Another incredibly important aspect of bringing on new workers is making sure you’re paying them accurately and in a timely manner. This includes payroll taxes. Since each state has strict pay deadlines for specific types of employees it’s important (and hard!) to stay on top of the ever-changing wage laws at the federal, state, and local levels. Along with differing wage laws, some states and localities require a different taxation method than the federal government does. 

Enter PayReel

If offloading some of your onboarding paperwork would free up your time and energy for the creative parts of your projects, it might be time to consider bringing on a partner. PayReel is equipped to manage events, employees, and all the associated paperworkOur team stays well versed in local, state, and ever-changing federal tax methods and laws to make sure employees are happy, clients are covered, and the IRS is bored. 

Here’s where we stress (and the only time we stress), we got it.

How to Get More Mileage Out of Hybrid Events

How to Get More Mileage Out of Hybrid Events 2560 1707 Alicia East

You’ve hired a team to professionally film and broadcast your event. You’ve considered the content to be sure it translates well both in-person and online. When you’ve already gone to the effort of putting together a hybrid event, you may as well get the most you possibly can out of said event.

Three Ways to Get More Mileage Out of Your Hybrid Event

Social Media Snippets

Your most important camera crew is the one capturing the event and live-streaming it live, but consider getting an additional camera in the mix. Give your additional videographer direction based on what you’d like to accomplish after the event. Their goal should be to capture footage that can be edited together with the primary footage for social-media friendly montages, teasers, and more. For example, they could get b-roll from the location or close-up audience shots. You may even want to set up interviews with your most in-demand presenters. Whether you’re seeking to advertise future events or offering online training sessions after the event, collaborate with your marketing team and engage top-notch editors to make the most out of the footage. There are endless ways to choose your own adventure based on your marketing goals. Our sister company Crew Connection can set you up with all the partners you need to pull it off.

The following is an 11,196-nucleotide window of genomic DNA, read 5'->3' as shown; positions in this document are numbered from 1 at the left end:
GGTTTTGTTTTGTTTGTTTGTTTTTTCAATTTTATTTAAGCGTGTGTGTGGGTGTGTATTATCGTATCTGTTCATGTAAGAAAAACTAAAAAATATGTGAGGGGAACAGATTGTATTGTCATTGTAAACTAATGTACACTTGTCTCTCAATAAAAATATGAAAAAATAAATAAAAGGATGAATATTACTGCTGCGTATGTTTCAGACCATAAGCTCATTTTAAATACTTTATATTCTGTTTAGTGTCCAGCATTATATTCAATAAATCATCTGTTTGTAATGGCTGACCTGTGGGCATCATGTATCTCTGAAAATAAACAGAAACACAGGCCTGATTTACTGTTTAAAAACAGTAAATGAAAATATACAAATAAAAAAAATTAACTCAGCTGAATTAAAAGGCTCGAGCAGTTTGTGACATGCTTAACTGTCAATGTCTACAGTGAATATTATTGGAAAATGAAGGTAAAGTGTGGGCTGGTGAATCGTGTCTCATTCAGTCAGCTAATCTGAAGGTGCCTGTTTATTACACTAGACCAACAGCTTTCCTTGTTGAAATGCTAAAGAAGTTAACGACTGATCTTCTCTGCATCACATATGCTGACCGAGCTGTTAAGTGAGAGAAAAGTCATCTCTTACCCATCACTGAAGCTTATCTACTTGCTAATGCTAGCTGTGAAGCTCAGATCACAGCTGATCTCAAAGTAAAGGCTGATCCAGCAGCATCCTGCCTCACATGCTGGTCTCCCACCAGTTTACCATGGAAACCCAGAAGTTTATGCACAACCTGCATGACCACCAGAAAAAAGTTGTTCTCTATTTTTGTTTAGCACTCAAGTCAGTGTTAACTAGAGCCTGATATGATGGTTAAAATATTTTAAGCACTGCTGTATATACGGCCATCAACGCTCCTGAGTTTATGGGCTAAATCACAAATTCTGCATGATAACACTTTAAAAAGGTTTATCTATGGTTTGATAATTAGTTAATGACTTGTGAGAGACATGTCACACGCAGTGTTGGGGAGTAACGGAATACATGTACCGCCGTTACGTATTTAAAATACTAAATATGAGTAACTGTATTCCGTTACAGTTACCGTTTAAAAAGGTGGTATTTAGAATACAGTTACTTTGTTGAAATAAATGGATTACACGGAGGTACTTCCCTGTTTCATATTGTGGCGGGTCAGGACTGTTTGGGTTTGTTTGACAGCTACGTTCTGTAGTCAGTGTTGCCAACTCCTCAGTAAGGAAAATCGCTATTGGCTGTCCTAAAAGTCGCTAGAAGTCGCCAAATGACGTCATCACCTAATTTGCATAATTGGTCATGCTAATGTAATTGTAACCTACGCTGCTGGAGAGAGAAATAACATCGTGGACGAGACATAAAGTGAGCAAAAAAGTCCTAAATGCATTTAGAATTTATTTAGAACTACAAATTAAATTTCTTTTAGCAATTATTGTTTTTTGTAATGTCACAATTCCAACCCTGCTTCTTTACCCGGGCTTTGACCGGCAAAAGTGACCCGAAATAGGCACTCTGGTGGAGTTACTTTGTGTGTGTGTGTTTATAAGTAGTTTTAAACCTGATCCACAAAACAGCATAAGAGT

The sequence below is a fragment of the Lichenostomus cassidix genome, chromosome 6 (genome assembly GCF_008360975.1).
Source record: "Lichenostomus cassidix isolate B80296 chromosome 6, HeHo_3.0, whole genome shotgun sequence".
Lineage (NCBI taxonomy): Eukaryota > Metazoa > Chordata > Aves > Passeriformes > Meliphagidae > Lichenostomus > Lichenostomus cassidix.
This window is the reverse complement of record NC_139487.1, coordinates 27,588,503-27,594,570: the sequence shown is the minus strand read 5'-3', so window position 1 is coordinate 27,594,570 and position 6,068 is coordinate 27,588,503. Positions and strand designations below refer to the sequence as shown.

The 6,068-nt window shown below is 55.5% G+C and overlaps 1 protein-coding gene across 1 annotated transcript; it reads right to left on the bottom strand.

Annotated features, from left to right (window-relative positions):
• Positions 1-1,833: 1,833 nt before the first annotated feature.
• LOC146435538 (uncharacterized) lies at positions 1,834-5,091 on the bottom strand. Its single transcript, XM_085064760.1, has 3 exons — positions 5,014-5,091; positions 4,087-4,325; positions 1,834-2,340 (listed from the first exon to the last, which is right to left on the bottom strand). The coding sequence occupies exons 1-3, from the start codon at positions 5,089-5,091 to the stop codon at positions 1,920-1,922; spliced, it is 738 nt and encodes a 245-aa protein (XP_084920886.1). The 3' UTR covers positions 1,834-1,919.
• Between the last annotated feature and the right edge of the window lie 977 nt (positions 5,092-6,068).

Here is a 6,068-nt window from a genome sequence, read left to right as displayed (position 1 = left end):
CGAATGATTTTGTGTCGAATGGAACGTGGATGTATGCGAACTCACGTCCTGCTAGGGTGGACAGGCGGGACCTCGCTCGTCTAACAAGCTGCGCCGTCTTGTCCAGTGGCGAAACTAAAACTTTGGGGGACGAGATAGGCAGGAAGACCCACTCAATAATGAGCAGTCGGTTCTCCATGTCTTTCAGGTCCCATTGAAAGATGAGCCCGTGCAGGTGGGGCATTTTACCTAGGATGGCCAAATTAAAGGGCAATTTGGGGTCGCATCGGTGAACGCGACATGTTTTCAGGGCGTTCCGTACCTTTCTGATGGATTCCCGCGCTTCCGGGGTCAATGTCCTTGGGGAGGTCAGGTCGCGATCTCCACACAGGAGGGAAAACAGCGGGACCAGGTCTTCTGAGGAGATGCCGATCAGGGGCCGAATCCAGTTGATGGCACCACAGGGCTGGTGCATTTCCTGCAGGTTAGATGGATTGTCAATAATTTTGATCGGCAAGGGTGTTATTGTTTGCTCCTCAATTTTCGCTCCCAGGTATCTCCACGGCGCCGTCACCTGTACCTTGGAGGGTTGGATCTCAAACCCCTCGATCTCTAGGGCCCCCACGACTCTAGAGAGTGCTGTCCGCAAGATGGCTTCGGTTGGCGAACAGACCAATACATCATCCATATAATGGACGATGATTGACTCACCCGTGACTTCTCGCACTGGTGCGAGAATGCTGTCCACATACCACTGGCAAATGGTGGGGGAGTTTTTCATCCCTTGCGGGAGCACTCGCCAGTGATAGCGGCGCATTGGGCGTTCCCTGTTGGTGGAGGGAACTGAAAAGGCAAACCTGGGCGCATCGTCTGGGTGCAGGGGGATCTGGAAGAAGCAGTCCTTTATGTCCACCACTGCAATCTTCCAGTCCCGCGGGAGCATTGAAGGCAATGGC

Training Sessions

Look for ways to offer more value to customers. Consider both follow-up content for those who attended the conference as well as any materials you can offer to those who didn’t. You’ve already vetted the content and information for your event so you know it’s helpful to your audience. See what other ways you can leverage that content into training sessions/programs and more.

Sponsorships

Anytime you increase engagement, you also increase opportunity to capture sponsorship dollars. More eyeballs and more enthusiasm demonstrate that a sponsor’s money will be well spent. You can offer ads, event website sponsorship, commercials, and more.

The End is The Beginning

Once you’ve pulled off your event, have a quick celebration and then get back to the grind. The work is just the beginning. Use a survey of attendees or other customers to find out what content they liked most or are most interested in after the fact. Use that information to improve future events and to engage customers who didn’t attend while also increasing value to sponsors. The bottom line is that it would be a crime to let all that awesome content sit on a hard drive after it’s over.

What are your favorite ways to make the most out of your post-event strategy?

Want more on hybrid events? This post is the second in a series. Check out last week’s post that debunks the #1 myth about hybrid events. 

The #1 Myth About Hybrid Events

The #1 Myth About Hybrid Events 150 150 Alicia East

While in 2020, virtual events reigned supreme, 2021 brought the rise of hybrid events–those that combine both in-person and virtual experiences. We saw trade shows, company rallies, and conferences turn to hybrid events for the best chance at reaching their audience. Raise your hand if you’ve participated in a hybrid conference. ✋